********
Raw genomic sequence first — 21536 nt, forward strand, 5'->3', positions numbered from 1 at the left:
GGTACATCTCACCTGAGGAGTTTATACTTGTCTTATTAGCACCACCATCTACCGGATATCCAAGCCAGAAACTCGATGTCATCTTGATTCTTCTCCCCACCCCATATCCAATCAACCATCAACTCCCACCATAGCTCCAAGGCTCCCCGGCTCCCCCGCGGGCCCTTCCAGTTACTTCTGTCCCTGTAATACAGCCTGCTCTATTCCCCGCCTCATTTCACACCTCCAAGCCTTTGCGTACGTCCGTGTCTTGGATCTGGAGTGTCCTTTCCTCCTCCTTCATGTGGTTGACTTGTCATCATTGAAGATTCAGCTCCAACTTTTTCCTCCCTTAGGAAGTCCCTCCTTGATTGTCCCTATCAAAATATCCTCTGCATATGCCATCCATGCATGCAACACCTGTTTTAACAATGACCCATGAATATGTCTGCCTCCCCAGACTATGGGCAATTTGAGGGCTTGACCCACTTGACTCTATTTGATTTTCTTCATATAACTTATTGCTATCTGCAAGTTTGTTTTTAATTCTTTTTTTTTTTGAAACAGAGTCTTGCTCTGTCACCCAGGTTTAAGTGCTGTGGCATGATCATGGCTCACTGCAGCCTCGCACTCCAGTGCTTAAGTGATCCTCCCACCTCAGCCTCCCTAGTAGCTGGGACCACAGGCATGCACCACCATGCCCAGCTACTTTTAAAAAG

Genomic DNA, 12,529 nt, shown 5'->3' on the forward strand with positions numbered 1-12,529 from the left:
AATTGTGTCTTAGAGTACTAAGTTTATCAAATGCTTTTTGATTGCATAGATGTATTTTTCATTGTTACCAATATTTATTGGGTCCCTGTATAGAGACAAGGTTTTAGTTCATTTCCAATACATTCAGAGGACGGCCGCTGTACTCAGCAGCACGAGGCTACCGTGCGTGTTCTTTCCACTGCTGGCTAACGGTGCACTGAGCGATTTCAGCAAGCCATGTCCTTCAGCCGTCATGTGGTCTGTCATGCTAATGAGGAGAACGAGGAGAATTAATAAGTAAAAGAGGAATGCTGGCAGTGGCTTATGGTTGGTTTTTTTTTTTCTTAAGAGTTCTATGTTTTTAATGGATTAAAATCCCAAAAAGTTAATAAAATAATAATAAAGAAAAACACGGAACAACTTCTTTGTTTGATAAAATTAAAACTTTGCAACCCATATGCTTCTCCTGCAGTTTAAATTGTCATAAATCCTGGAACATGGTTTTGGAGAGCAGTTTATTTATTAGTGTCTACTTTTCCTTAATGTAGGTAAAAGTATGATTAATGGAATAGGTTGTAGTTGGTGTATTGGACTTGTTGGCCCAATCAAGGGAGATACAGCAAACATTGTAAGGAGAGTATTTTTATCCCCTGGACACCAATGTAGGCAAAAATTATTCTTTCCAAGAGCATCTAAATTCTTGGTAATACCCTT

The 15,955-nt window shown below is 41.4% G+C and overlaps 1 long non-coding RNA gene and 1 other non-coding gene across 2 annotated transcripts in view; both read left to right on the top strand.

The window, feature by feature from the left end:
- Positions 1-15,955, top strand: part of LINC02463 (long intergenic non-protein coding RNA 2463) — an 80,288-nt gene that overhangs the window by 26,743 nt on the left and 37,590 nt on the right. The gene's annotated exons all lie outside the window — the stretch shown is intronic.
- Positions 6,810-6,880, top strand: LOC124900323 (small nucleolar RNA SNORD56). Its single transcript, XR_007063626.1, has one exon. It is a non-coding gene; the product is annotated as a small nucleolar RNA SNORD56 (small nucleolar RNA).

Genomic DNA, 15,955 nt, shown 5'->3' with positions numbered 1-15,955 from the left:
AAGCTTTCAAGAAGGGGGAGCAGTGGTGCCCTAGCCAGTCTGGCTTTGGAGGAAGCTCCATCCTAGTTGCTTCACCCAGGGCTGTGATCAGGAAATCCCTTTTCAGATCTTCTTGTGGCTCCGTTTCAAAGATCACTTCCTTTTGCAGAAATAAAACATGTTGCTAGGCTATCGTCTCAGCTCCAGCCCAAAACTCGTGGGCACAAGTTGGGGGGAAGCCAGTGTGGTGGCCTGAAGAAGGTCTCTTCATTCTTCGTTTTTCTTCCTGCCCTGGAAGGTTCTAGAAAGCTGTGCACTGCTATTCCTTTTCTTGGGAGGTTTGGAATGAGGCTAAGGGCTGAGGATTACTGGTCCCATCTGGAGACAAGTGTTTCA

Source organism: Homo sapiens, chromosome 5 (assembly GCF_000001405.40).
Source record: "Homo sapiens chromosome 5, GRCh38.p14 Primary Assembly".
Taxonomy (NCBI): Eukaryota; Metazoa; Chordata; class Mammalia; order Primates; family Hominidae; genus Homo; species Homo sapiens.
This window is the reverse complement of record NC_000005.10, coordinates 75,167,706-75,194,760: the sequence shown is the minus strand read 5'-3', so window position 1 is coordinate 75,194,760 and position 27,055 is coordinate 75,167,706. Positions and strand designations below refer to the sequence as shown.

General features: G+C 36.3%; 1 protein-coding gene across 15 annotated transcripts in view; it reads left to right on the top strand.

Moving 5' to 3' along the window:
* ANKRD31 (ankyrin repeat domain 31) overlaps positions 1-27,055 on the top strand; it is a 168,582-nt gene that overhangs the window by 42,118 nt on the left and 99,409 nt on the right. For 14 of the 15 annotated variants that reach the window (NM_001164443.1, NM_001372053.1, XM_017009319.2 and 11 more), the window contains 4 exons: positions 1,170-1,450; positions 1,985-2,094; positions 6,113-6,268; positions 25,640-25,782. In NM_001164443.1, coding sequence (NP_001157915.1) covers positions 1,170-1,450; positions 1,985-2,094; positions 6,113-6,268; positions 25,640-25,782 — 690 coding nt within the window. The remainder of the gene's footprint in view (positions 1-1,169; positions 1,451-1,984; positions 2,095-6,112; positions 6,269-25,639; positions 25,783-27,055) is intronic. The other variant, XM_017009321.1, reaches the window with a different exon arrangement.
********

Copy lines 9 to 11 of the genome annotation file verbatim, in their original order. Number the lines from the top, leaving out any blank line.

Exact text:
Genomic DNA, 15,955 nt, shown 5'->3' with positions numbered 1-15,955 from the left:
AAGCTTTCAAGAAGGGGGAGCAGTGGTGCCCTAGCCAGTCTGGCTTTGGAGGAAGCTCCATCCTAGTTGCTTCACCCAGGGCTGTGATCAGGAAATCCCTTTTCAGATCTTCTTGTGGCTCCGTTTCAAAGATCACTTCCTTTTGCAGAAATAAAACATGTTGCTAGGCTATCGTCTCAGCTCCAGCCCAAAACTCGTGGGCACAAGTTGGGGGGAAGCCAGTGTGGTGGCCTGAAGAAGGTCTCTTCATTCTTCGTTTTTCTTCCTGCCCTGGAAGGTTCTAGAAAGCTGTGCACTGCTATTCCTTTTCTTGGGAGGTTTGGAATGAGGCTAAGGGCTGAGGATTACTGGTCCCATCTGGAGACAAGTGTTTCA

Source organism: Homo sapiens, chromosome 5 (assembly GCF_000001405.40).